If T_{i,j}(v) \to 0 as h \to 0 and k \to 0, the difference equation is said to be consistent or compatible with the PDE. Most authors put v = U because L(U)=0.

For example, let us consider the following parabolic equation

\displaystyle u_t = \nu u_{xx}(x) - \kappa u(x), \quad a<x<b, 0<t<T

with

\displaystyle u(x,0)=f(x), \quad a \leq x \leq b

and

\displaystyle u(a,t)=g_1(t), \quad u(b,t)=g_2(t), \quad 0 \leq t \leq T,

where \nu >0 and \kappa \geq 0.

Backward Euler + second order central finite difference discretization.

We split equally the domain a \leq x \leq b into N parts and the domain 0 \leq t \leq T into M parts, i.e. (i,j)-th mesh point is of the following form

\displaystyle \left( {a + i\frac{{b - a}} {N},j\frac{T} {M}} \right).

We are now in a position to discretize the problem as follows

\displaystyle\frac{{{u_{i,j + 1}} - {u_{i,j}}}}{k} = \nu  \frac{{{u_{i - 1,j + 1}} - 2{u_{i,j + 1}} + {u_{i + 1,j + 1}}}}{{{h^2}}}  - \kappa {u_{i,j}}

where 1 \leq i \leq N - 1. At i=0, that is x=a, one has

\displaystyle\frac{{{u_{1,j + 1}} - {u_{ - 1,j + 1}}}} {{2h}} = g_1\left( t \right)

and at i=N, that is x=b, one obtains

\displaystyle\frac{{{u_{N + 1,j + 1}} - {u_{N - 1,j + 1}}}} {{2h}} = g_2\left( t \right).

The local truncation error and consistency

The above discretization can be rewritten as following

\frac{{{u_{i,j + 1}} - {u_{i,j}}}} {k} = \nu \frac{{{u_{i - 1,j + 1}} - 2{u_{i,j + 1}} + {u_{i + 1,j + 1}}}} {{{h^2}}} - \kap...

where 1 \leq i \leq N - 1 with the following boundary conditions

\frac{{{u_{0,j + 1}} - {u_{0,j}}}} {k} = \nu \frac{{2{u_{1,j + 1}} - 2{u_{0,j + 1}} - 2hf\left( a \right)}} {{{h^2}}} - \kapp...

and

\frac{{{u_{N,j + 1}} - {u_{N,j}}}} {k} = \nu \frac{{2{u_{N - 1,j + 1}} - 2{u_{N,j + 1}} + 2hf\left( b \right)}} {{{h^2}}} - \...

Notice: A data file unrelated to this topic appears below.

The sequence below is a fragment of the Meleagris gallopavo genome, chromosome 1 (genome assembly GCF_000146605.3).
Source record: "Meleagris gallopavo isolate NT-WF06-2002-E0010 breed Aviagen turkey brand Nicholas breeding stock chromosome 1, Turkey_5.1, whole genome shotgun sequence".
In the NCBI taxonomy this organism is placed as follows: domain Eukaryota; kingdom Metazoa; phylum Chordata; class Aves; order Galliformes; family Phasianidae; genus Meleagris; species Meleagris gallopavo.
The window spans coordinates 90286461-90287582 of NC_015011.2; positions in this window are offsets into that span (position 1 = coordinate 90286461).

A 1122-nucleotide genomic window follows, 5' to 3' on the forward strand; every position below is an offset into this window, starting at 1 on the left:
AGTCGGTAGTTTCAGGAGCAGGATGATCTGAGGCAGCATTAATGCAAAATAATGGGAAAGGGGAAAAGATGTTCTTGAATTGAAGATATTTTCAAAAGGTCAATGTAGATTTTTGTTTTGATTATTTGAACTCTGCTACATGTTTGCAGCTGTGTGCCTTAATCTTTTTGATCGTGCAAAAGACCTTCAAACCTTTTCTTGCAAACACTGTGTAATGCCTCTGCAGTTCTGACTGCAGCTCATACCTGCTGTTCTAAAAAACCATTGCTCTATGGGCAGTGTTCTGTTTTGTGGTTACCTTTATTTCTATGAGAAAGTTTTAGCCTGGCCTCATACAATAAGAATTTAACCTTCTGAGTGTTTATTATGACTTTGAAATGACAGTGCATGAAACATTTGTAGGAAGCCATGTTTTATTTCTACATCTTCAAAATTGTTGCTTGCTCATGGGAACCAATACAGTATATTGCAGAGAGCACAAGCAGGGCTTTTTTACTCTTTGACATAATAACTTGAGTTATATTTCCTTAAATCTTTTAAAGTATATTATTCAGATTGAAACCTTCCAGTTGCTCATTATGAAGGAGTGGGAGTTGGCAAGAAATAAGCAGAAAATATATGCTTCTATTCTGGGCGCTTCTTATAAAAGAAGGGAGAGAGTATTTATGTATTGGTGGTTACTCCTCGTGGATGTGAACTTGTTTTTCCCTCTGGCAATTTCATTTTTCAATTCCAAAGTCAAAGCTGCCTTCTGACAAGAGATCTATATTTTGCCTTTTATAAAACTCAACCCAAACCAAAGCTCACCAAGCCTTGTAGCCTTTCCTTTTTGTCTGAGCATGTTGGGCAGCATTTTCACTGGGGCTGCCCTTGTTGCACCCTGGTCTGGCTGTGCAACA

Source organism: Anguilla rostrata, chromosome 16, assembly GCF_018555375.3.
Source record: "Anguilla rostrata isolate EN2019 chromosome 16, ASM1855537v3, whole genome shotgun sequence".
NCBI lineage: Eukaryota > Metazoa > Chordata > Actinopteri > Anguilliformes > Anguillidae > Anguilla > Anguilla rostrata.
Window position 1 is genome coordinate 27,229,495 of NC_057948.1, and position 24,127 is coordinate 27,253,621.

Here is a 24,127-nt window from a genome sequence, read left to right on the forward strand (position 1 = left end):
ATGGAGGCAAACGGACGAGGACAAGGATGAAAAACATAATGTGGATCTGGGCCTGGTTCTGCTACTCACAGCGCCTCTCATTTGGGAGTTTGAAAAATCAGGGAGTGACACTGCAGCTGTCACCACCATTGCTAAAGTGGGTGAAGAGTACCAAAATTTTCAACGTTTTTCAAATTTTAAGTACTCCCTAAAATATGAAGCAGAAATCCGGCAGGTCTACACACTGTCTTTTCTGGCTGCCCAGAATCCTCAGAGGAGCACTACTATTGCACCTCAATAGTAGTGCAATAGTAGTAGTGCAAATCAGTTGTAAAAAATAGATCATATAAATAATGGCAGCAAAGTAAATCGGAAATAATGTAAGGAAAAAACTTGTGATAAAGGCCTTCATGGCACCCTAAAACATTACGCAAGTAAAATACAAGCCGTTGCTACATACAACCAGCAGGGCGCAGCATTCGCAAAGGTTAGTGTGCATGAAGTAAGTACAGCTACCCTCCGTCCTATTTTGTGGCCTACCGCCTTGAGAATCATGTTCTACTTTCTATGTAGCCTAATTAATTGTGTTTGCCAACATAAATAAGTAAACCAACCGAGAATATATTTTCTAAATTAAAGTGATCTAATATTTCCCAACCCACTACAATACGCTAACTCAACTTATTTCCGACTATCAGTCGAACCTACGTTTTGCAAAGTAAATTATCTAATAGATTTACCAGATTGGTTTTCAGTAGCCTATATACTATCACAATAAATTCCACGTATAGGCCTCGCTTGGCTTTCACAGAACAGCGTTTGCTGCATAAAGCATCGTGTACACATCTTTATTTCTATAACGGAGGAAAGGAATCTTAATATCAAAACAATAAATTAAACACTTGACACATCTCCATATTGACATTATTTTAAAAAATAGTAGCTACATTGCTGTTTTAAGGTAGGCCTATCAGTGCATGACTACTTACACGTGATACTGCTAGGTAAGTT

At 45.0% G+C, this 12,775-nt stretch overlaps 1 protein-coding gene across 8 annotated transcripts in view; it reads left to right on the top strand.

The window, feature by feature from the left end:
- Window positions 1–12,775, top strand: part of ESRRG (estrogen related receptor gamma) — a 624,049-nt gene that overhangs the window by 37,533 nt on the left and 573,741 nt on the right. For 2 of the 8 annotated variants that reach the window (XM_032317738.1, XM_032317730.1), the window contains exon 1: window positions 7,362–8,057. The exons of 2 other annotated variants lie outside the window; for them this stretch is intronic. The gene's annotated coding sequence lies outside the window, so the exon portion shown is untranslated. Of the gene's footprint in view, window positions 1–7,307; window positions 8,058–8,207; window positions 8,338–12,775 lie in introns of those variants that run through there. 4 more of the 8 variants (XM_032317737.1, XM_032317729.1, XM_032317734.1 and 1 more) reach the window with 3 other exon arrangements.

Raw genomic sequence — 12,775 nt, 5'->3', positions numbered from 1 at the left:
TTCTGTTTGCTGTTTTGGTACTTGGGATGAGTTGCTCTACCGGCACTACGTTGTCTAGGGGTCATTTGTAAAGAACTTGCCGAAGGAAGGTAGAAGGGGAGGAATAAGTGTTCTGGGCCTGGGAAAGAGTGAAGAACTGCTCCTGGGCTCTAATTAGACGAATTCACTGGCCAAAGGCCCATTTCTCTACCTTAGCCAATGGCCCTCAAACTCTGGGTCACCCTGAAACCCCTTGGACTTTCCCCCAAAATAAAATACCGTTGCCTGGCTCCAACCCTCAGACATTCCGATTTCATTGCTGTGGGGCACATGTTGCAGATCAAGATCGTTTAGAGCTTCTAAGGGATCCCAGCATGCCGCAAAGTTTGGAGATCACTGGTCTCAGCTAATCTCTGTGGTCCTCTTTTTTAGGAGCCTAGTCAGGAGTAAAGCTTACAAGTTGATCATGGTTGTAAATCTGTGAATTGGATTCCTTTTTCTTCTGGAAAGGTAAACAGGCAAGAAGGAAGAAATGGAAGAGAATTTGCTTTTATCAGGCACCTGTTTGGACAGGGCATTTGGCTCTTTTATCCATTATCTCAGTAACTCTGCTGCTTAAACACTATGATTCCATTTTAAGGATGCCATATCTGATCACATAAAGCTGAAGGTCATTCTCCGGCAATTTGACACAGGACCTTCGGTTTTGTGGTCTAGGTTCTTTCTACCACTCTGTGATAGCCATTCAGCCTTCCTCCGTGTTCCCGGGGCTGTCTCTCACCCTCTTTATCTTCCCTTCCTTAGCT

Now we have

{F_{i,j}}\left( U \right) = \frac{{{U_{i,j + 1}} - {U_{i,j}}}} {k} - \nu \frac{{{U_{i - 1,j + 1}} - 2{U_{i,j + 1}} + {U_{i + ...

By Taylor’s expansion

{U_{i + 1,j + 1}} = {U_{i,j}} + \left[ {h{{\left( {\frac{{\partial U}} {{\partial x}}} \right)}_{i,j}} + k{{\left( {\frac{{\p...

and

{U_{i - 1,j + 1}} = {U_{i,j}} + \left[ { - h{{\left( {\frac{{\partial U}} {{\partial x}}} \right)}_{i,j}} + k{{\left( {\frac{...

and

{U_{i,j + 1}} = {U_{i,j}} + k{\left( {\frac{{\partial U}} {{\partial t}}} \right)_{i,j}} + \frac{{{k^2}}} {2}{\left( {\frac{{...

Therefore,

{F_{i,j}}\left( U \right) = {\left( {\frac{{\partial U}} {{\partial t}}} \right)_{i,j}} + \frac{k} {2}{\left( {\frac{{{\parti...

which yields

{F_{i,j}}\left( U \right) = \left[ {{{\left( {\frac{{\partial U}} {{\partial t}}} \right)}_{i,j}} - \nu {{\left( {\frac{{{\pa...

Thus, the principle part of the local truncation error is

\frac{k} {2}{\left( {\frac{{{\partial ^2}U}} {{\partial {t^2}}}} \right)_{i,j}} - \nu k{\left( {\frac{{{\partial ^3}U}} {{\pa...

Hence

\displaystyle {T_{i,j}} = O\left( k \right) + O\left( {{h^2}} \right).

Consistency.

In view of the local truncation error, one can easily see that the local truncation error is a polynomial of two variables h and k which implies that the method is consistent.